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This chapter in Cancer Concepts: A Guidebook for the Non-Oncologist presents a summary of the most relevant causative agents of cancer. Exposure to many environmental agents is associated with an increased incidence of certain malignancies, although causation is usually difficult to prove. Certain chemicals, infections (parasitic, viral, and bacterial) and ionizing radiation are known carcinogens. Variable genetic susceptibility to carcinogenesis is apparent. Up to 2/3 of human cancers are believed to have an environmental component.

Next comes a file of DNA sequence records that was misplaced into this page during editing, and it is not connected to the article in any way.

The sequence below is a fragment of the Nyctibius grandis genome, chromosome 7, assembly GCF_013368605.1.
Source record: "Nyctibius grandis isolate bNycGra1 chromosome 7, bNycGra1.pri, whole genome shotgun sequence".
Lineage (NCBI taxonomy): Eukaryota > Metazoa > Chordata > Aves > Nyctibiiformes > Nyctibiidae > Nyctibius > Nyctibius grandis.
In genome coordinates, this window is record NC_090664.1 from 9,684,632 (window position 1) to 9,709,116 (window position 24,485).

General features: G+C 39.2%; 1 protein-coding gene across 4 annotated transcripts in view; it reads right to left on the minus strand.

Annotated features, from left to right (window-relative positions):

University of Massachusetts Medical School


Worcester, MA


carcinogenesis, carcinogens, environmental factors, infectious agents, radiation, malignancy, cancer


Cancer Biology | Environmental Public Health | Neoplasms | Oncology


2nd edition.

This project has been funded in whole or in part with federal funds from the National Library of Medicine, National Institutes of Health, under Contract No. HHSN276201100010C with the University of Massachusetts, Worcester.

Environmental and Infectious Causes of Malignancy



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